This ambivalence also mirrors the different take--more or less conservative --of the secular and the Catholic 'souls' of the FN on issues of gender, which the leadership has to accommodate. In her attempts to negotiate this internal tension, Le Pen strategically moves from more pragmatic to more radical positions on gender in her discourse. The liberalisation of the FN views on gender has gained momentum since Marine Le Pen took over as president of the party and started an enterprise of 'modernisation' of the party, making 'secularism' her trademark.

The neo-pagan secular component and the nationalist Catholic faction have disappeared from the party under the new leadership, and the celebration of France as a Catholic nation has been replaced by a secularist approach. In 2004, together with other younger members of the party, Marine Le Pen pushed the conservative Catholic representatives to quit the party. (75) However, as discussed in the article, there remains a liberal-conservative faction hostile to the leader's pragmatic approach to gender and morality issues, which benefits from significant visibility. This tension can ultimately be understood as an outcome of the long-standing broader tension existing between the strategy of 'de-demonisation' on the one hand, and the leaders' effort to maintain FN's appeal to the most radical fringes and voters. This echoes existing analyses of the 'tactical variations' in the FN agenda on immigration, which has been amended, re-formulated, and subsequently re-radicalised depending on phases of expansion or contraction of the electoral base. (76)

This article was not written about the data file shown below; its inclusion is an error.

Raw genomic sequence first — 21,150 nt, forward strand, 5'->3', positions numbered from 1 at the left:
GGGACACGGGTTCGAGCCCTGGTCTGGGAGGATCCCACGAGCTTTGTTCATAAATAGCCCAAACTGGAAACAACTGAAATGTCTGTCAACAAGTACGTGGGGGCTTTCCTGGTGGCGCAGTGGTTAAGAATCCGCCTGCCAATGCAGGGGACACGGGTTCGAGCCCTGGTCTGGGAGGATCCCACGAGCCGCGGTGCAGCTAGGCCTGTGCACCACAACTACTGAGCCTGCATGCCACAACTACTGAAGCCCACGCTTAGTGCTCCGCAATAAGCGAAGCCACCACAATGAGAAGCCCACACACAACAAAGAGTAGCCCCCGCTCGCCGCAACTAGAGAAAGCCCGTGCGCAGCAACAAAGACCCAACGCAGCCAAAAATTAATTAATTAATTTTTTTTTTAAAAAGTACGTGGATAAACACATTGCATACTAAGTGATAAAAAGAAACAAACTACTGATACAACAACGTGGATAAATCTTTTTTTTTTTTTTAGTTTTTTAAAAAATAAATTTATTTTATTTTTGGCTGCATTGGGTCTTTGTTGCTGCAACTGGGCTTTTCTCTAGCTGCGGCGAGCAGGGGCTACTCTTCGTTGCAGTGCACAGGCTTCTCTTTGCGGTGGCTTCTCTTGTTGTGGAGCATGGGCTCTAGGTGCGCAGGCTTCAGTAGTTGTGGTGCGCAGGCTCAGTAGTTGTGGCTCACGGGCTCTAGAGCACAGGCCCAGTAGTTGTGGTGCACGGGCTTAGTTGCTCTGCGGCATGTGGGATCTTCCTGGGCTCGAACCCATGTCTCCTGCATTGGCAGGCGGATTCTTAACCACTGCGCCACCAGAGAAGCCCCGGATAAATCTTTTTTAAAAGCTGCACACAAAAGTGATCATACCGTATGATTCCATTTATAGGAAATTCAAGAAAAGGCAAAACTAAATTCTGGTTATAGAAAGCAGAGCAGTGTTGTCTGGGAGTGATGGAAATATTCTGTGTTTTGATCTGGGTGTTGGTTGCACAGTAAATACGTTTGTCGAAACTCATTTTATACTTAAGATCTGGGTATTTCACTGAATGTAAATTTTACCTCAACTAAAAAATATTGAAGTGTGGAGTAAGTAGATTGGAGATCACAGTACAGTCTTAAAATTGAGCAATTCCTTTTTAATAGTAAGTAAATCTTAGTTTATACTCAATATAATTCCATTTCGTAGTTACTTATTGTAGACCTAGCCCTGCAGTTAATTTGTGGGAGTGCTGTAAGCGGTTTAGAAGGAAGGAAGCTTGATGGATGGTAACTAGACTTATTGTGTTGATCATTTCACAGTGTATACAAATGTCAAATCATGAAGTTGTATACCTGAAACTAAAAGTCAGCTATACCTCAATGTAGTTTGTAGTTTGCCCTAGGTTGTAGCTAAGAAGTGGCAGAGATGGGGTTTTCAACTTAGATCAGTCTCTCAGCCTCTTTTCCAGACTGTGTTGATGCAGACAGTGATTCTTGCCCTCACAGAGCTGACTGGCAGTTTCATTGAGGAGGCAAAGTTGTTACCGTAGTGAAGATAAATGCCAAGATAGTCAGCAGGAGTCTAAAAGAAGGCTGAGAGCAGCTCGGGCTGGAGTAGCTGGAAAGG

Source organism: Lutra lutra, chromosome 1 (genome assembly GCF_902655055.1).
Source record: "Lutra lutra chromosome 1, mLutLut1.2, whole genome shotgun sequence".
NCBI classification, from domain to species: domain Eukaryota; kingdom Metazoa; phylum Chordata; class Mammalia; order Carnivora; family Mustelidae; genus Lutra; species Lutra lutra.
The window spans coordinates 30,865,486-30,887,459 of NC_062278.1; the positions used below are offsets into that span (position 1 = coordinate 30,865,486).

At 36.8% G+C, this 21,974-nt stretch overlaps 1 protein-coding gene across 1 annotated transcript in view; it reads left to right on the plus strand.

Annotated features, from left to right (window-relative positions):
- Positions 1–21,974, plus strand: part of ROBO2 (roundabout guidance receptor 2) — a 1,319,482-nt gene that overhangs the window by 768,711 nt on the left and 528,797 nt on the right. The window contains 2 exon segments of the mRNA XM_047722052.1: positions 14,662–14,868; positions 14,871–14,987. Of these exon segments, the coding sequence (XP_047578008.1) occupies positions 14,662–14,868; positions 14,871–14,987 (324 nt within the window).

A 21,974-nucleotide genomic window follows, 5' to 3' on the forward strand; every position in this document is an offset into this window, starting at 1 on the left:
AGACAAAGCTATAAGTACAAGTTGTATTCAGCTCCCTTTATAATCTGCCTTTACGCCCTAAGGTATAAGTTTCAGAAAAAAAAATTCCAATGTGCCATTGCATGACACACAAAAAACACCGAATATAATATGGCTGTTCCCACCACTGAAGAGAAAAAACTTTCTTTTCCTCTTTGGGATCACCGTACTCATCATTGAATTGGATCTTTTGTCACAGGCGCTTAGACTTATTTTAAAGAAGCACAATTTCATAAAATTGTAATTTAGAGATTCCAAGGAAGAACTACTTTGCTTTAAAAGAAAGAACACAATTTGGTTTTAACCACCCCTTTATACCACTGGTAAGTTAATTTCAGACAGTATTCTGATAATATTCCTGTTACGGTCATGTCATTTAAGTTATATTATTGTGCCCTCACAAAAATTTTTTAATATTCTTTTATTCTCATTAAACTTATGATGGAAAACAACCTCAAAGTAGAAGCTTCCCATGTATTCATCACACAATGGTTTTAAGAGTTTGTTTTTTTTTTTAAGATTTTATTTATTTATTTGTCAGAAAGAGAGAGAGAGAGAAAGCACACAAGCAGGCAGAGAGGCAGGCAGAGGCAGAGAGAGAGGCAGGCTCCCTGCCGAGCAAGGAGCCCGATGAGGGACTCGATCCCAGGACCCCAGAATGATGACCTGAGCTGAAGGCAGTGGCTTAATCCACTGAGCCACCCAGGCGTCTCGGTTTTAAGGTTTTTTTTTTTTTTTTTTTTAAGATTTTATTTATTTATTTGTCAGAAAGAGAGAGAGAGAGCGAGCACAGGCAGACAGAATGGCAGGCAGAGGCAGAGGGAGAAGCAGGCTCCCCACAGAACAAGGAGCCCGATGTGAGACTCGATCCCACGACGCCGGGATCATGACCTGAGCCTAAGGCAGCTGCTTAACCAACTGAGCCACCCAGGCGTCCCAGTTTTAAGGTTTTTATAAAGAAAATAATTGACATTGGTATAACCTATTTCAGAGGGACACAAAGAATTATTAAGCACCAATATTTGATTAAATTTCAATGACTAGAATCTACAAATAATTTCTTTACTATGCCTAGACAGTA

Furthermore, such changes and tensions in the FN discourse on gender can be placed in the context of wider processes of secularisation, and linked to the recent appropriation, by the West European PRR, of religion and secularism issues. PRR parties increasingly mobilise the references to Christianity as a symbol of national belonging to attack the Muslims: Christianity is defined in terms of national identity and not as a set of normative social and moral values. The PRR claims to defend so-called Judeo-Christian civilisation against Muslim migrants, and associates it with liberal values such as secularism, religious freedom and women's rights. (77) PRR parties are secular and have more liberal positions on the family and sexuality than the Catholic Church and hard-core Catholic believers; practicing Catholics are underrepresented among PRR voters. Marine Le Pen's voters are younger and more secular than her father's, and those of the French conservative right party. (78) Thus the move of the FN towards 'modern traditional' positions on gender is linked, in ways which have yet to be researched, with its changing approach towards religion and Catholic morals.